Davis has never made the Pro Bowl, although his teammates rail against this injustice. Although his nickname and initials are “TD,” he has never scored an NFL touchdown. What would have been his first, against Atlanta last week, was called back because of a flag.

Most important, Davis said: “I’ve been here half the organization’s existence – 10 out of the Panthers’ 20 years. And we’ve never won a Super Bowl. I’ve never even won a playoff game after that rookie year. I need more time to do all the things I want to accomplish.”

Heartbeat of the team

Panther safety Roman Harper joined the team only this season after more than a decade of competing against Davis, first at the University of Alabama and then for the New Orleans Saints.

“Thomas really is the heartbeat of this defense and this team,” Harper said.

Middle linebacker Luke Kuechly gets all the awards and most of the endorsements, but Davis barely trails Kuechly in tackles this season. The two of them each have more than twice as many tackles as anyone else on the 2014 Panthers. Davis is also No. 2 on the all-time Panthers tackle list and should pass Mike Minter for No. 1 in 2015 if he has another season of this caliber.

“When he came in as a rookie we loved watching him,” said Jake Delhomme, the Panthers’ quarterback in 2005 and a teammate of Davis’ for five seasons. “He was so young and raw and fast. People forget he was drafted for one reason – to stop Michael Vick.”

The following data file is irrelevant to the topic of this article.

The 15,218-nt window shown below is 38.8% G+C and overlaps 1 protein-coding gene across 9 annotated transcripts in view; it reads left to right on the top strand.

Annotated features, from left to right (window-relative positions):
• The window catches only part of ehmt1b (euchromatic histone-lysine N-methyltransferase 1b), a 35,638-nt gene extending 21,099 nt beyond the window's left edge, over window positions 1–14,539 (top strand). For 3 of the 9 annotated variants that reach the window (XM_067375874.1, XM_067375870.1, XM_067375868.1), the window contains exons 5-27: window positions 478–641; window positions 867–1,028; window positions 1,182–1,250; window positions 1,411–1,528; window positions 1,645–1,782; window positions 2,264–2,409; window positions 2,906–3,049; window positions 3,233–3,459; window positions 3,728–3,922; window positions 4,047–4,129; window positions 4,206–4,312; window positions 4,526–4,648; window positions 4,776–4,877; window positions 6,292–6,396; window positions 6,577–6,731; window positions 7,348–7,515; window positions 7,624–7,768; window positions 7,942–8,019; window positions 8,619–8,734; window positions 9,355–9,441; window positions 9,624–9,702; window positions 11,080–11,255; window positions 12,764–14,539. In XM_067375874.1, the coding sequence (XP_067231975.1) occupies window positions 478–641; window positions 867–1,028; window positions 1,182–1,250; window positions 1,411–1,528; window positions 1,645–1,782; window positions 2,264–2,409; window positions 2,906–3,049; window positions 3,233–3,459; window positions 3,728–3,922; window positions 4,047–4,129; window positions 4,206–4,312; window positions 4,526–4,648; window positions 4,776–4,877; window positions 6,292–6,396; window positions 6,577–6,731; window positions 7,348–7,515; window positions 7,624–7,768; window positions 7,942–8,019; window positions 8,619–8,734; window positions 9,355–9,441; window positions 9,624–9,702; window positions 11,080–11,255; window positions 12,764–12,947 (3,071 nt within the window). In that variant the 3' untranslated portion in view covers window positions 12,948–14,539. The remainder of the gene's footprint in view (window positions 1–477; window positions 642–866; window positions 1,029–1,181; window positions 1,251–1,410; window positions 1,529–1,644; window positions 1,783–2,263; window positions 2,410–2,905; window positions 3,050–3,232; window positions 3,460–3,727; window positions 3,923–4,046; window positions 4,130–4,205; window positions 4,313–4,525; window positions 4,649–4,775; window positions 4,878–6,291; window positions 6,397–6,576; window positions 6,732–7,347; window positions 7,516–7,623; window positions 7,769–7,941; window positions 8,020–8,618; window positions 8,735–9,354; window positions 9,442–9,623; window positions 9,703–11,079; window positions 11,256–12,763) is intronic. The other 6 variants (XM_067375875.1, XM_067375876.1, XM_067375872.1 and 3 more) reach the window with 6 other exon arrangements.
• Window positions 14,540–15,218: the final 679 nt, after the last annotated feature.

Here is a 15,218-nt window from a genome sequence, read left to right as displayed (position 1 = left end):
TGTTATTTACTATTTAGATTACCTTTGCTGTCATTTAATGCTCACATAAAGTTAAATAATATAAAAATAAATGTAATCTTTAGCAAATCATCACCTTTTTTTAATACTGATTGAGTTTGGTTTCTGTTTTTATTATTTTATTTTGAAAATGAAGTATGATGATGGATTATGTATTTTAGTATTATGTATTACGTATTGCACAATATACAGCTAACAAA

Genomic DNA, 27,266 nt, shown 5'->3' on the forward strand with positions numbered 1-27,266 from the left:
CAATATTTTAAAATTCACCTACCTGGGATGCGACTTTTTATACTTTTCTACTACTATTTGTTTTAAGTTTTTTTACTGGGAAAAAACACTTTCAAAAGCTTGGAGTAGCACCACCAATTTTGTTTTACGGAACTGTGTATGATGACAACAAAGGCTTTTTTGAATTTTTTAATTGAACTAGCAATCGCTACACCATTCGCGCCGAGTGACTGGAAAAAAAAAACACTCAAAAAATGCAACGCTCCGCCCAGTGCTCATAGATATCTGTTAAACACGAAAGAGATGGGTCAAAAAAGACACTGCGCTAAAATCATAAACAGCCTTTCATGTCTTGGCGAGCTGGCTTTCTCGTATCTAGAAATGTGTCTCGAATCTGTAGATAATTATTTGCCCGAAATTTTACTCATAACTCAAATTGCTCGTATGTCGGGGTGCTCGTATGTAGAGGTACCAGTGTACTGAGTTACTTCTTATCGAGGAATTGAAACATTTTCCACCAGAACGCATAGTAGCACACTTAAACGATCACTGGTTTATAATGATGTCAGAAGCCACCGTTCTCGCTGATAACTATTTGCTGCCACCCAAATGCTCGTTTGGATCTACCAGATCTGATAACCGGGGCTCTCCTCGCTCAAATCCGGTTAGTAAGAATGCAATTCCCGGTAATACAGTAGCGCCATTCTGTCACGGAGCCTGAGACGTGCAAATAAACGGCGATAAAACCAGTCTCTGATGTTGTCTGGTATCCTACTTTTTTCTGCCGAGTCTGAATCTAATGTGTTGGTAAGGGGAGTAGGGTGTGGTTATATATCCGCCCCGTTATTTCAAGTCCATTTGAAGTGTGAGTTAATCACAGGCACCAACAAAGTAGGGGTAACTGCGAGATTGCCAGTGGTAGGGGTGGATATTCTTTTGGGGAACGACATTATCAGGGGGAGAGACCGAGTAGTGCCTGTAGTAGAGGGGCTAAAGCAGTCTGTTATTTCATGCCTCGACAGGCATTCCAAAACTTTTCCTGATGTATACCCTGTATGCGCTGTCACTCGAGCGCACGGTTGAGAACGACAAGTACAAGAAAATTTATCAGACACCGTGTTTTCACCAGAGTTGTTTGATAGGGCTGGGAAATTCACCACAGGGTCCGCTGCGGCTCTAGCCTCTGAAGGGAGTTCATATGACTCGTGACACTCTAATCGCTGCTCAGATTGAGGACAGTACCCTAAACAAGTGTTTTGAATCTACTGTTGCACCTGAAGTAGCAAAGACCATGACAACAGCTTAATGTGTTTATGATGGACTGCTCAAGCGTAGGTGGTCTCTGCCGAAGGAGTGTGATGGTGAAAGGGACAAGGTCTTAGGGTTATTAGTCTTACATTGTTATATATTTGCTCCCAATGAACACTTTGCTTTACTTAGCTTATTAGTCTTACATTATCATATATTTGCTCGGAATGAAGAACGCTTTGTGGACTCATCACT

Vick was Atlanta’s all-pro quarterback at the time. Davis was one of the few players fast enough to run with Vick before the quarterback’s career derailed because of injuries and off-field troubles. With Davis serving as Vick’s personal “spy” on the field, the Panthers quickly closed the gap on their NFC South rival.

Kelly Davis, Thomas’s wife, met him during his rookie season. They now have a blended family that includes four children, ages 5 to 12. Davis has a few superstitions. He won’t step on the three giant Panthers logos embedded into the locker-room carpet. “And he always wants me to take all four children to the game,” Kelly Davis said, “because we usually seem to win when I do that.”

Said Delhomme of Davis’ maturation: “He’s just the consummate pro. Thomas took care of his body – he wasn’t ever out there carousing and running the streets. And he and his wife, Kelly, have done an unbelievable job with their foundation. Thomas wants to be a model citizen.”

A Christmas without gifts

Davis and Kelly formed the Thomas Davis Defending Dreams Foundation in 2007, a nonprofit organization that serves underprivileged children with an emphasis on students in middle school. The foundation, which Kelly runs as a volunteer, has distributed more than $500,000 worth of aid since its inception, according to the Panthers. Most of the aid goes to the Charlotte area but also some to South Carolina and Georgia, which is Davis’ home state.

Davis is again Carolina’s nominee for the Walter Payton Man of the Year award, which goes to a single NFL player every year and is based on community service as well as on-field excellence. When Davis was announced as the Panthers’ nominee in November, owner Jerry Richardson issued a statement that read in part: “I have had the pleasure of watching Thomas Davis grow into the confident, mature, caring man he is today. No one takes his position of influence more seriously than Thomas on the field or in the community.”